Health Department of WA-funded research by the Division of General Practice at UWA’s Faculty of Health and Medical Sciences may offer vital data which could help address the growing overcrowding problems in the state’s emergency departments. test
The trial has been completed with 15 GPs of varying levels of experience spending 2-3 sessions over several months in four emergency departments, interviewing patients who had presented to ED but were not admitted to hospital, to determine if the GP thought they could have managed the presentation in general practice.
“Across WA, approximately 60% of people who present to ED are sent home after being managed. While there has been quite a bit of work done previously in this area, assessments to determine if presentations were primary care types were made by emergency physicians and triage urgency level. We thought it was important to study if a GP assessment could better determine the overall burden of primary care type ED presentations,” said Study leader A/Prof Alistair Vickery.
GPs, after conducting 15-minute GP-type consults with patients, had to determine one of three responses:
- This person needed to come to ED, I couldn’t have treated them
- I could have treated this case in general practice
- If I had extra resources and/or training, I could have treated them in general practice.
“We didn’t ask why people were coming to ED because that is a different question loaded with a complex range of health service, sociological and cultural issues,” Alistair said.
Perhaps being free, easily recognisable, open 24 hours a day and a one-stop shop are a few compelling reasons.
The study team made some interesting observations along the way.
“ED overcrowding has been an area of interest for a very long time and all sorts of policies and processes have been tried but without evidence of effectiveness,” he said.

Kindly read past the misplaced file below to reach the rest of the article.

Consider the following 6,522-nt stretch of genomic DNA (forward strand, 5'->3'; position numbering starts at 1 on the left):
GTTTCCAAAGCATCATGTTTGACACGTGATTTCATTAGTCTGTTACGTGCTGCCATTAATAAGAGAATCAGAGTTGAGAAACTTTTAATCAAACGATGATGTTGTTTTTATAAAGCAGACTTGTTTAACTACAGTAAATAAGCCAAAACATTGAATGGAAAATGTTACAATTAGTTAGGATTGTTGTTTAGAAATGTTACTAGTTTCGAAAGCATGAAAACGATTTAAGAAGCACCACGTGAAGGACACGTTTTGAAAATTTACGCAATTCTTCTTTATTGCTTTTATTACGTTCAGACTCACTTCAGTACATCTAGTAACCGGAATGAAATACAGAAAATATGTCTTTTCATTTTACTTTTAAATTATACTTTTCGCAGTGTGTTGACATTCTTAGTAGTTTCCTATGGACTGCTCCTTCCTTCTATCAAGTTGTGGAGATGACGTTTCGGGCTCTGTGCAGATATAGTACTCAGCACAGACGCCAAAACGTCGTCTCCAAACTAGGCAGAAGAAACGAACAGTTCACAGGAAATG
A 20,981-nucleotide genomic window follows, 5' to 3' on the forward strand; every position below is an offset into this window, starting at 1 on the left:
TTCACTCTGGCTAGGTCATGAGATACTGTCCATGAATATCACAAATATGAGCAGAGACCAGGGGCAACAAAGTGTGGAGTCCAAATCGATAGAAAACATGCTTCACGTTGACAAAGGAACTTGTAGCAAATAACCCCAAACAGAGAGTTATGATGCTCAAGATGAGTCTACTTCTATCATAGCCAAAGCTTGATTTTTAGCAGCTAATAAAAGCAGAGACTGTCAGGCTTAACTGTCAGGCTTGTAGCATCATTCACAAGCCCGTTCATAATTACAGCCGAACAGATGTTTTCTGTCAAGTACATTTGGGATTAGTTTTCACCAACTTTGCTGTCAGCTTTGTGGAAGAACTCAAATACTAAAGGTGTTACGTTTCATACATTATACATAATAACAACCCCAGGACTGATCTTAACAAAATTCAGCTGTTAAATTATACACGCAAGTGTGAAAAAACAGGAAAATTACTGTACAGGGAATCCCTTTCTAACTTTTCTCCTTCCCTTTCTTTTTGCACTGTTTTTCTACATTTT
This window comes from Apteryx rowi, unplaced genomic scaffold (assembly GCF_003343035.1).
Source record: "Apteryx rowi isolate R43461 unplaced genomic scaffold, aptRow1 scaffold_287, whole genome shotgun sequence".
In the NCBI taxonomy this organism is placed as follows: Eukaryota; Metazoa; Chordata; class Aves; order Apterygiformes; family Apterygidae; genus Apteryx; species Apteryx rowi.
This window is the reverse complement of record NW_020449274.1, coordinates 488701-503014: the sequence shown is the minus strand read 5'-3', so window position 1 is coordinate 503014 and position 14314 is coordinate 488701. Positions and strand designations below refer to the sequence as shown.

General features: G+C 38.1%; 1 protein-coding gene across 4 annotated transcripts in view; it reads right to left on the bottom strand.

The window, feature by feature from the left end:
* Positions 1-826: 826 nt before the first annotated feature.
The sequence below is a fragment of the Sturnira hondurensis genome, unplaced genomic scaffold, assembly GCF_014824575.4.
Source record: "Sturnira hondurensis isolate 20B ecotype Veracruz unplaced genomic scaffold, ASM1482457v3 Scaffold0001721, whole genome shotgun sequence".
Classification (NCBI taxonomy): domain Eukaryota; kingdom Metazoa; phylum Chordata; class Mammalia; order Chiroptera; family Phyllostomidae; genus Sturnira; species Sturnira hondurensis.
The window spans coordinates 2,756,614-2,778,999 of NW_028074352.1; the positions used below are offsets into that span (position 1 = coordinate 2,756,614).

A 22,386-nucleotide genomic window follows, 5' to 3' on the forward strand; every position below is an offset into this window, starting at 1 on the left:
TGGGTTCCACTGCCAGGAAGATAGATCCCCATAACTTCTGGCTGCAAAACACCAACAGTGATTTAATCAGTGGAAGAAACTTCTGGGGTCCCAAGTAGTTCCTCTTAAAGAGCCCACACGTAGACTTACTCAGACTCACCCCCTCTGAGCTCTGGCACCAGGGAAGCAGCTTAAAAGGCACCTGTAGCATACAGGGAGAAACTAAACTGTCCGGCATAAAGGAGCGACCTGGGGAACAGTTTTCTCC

“For instance there was some concern around the AIHW’s classifications of triage level 4 and 5 (non-urgent) being thought of as Primary Care type ED presentations. However, clinicians recognise that urgency doesn’t necessarily reflect complexity of presentation. And equally there are some triage 2-3 presentations, while urgent, were relatively simple and could have been treated in general practice.”
“So triage levels have been found not to be a good definition of a primary care presentation.”
Researchers also had to take into account the potential bias in their patient sample.
“We had a small sample for practical logistic reasons and that subjects our sample to bias. ED physicians assessed whether patients were to be discharged and the GPs were opportunistically interviewing them, so we really didn’t know how representative our sample was of the total group of patients presenting.”
“We have recently received the linked data from the WA data collection to give us a clearer idea of what the GPs did and didn’t see which will allow us to assess that bias.”
There is considerable interest in the study because this is the first time anywhere as far as the researchers could tell, that GPs had made an assessment of ED presentations and attempted to answer the critical question, ‘how many patients presenting to ED could have been treated in general practice’.
There are a lot of questions still to answer regardless of the outcomes of the study. If it finds that GPs could handle a significant number of ED presentations, the million-dollar question arises, how can that be achieved?
Co-located GP clinics have failed to make inroads into ED overcrowding, and the issue of continuity of care remains a critical one, particularly with the rise and rise of chronic conditions.
If it comes down to cost, as so many things do these days, is the community getting a good bang for its buck with a quick fix ED presentation? How much would it cost to create a health system where primary and tertiary care co-operate to provide the right care in the right place?
Perhaps the answers start when there is good data on how many patients who go to ED are GP type patients.